Ageing, Ageism and the Law
Show Less

Ageing, Ageism and the Law

European Perspectives on the Rights of Older Persons

Edited by Israel Doron and Nena Georgantzi

Europe is ageing. However, in many European countries, and in almost all fields of life, older persons experience discrimination, social exclusion, and negative stereotypes that portray them as different or a burden to society. This pivotal book is the first of its kind, providing a rich and diverse analysis of the inter-relationships between ageing, ageism and law within Europe.
Show Summary Details
You do not have access to this content

Chapter 6: Stereotyping and other “forms of discrimination” in the Chicago Declaration on the Rights of Older Persons and in the case law of the European Court of Human Rights

Eugenio Mantovani, Paul Quinn and Paul de Hert

Abstract

The 2014 Chicago Declaration on the Human Rights of Older Persons, one of the most recent, informal efforts to establish the human rights status of older persons, sets out to tackle ageism, the stereotyping, stigmatization and/or discrimination of persons because of their advanced age. Departing from this non-binding Declaration drafted by lawyers well-versed in law and in gerontology, this chapter asks to what extent discrimination law is open to influencing ageist stereotyping and stigma. The authors focus on a series of selected cases from the European Court of Human Rights. The goal of the legal analysis is to learn if, and what kind of (legal) responses are available to ageist stereotyping and “other forms of discrimination”. Our analysis lends support to the claim that the European Court is partially open to influence ageist stereotyping. The law however does not reach anti-ageing expressions and messages. This situation falls short of the expectation of the drafters of the Chicago Declaration. The so called 2014 Chicago Declaration on the Human Rights of Older Persons, one of the most recent, informal, efforts to establish the human rights status of older persons, sets out to tackle ageism, the stereotyping, stigmatization, and/or discrimination of persons because of their advanced age. Departing from this non-binding Declaration drafted by lawyers well-versed in law and in gerontology, this article asks to what extent discrimination law is open to influencing bias, stereotypes, prejudices, and stigma of older persons (which the Chicago Declaration calls “forms of discrimination”). The authors draw the attention to a selected series of court cases from the European Court of Human Rights. Our analysis lends support to the claim that the European court is only partially open to influence ageist stereotyping. Anti-discrimination law however does not reach anti-ageing expressions and messages. This situation falls short of the expectation of the drafters of the Chicago Declaration but may represent the limits of what is possible for discrimination law in a democratic society that respects liberty of expression.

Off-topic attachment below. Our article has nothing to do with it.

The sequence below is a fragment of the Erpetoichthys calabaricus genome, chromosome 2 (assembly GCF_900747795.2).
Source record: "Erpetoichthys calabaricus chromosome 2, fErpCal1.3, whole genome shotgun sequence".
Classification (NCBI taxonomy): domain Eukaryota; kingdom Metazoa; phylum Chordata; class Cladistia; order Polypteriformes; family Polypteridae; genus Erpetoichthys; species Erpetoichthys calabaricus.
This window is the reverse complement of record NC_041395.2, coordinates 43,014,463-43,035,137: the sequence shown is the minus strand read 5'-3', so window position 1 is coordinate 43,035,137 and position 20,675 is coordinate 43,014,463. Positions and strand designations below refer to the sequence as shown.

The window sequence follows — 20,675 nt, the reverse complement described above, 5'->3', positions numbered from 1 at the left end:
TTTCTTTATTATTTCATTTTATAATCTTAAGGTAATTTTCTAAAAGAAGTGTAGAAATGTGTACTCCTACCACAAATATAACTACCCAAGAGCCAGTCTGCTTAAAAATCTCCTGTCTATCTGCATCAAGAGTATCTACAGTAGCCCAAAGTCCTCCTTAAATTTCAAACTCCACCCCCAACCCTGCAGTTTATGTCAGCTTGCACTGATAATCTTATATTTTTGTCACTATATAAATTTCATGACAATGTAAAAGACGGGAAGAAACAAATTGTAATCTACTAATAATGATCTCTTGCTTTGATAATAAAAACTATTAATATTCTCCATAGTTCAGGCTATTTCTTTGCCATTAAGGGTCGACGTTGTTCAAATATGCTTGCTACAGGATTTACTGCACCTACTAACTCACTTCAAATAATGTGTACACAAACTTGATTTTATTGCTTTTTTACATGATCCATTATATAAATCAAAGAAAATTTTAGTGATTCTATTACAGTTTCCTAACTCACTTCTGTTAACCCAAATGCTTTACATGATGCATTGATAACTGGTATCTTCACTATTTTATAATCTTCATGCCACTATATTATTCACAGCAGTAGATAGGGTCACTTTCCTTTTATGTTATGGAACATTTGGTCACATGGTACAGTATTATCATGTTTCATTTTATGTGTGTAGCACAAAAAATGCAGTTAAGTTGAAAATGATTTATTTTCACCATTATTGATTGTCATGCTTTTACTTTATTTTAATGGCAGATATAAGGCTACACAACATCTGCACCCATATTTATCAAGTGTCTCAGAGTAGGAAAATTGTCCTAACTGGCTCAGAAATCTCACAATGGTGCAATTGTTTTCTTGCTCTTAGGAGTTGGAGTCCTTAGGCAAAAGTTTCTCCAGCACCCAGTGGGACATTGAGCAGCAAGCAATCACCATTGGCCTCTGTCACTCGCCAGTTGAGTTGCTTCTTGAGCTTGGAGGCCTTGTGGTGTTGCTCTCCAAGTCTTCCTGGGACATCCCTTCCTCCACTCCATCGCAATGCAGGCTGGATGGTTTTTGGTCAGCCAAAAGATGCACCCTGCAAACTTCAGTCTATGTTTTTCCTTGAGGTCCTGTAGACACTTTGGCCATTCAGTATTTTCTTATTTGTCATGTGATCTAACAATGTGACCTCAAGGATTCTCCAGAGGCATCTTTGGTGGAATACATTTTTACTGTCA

You are not authenticated to view the full text of this chapter or article.

Elgaronline requires a subscription or purchase to access the full text of books or journals. Please login through your library system or with your personal username and password on the homepage.

Non-subscribers can freely search the site, view abstracts/ extracts and download selected front matter and introductory chapters for personal use.

Your library may not have purchased all subject areas. If you are authenticated and think you should have access to this title, please contact your librarian.


Further information

or login to access all content.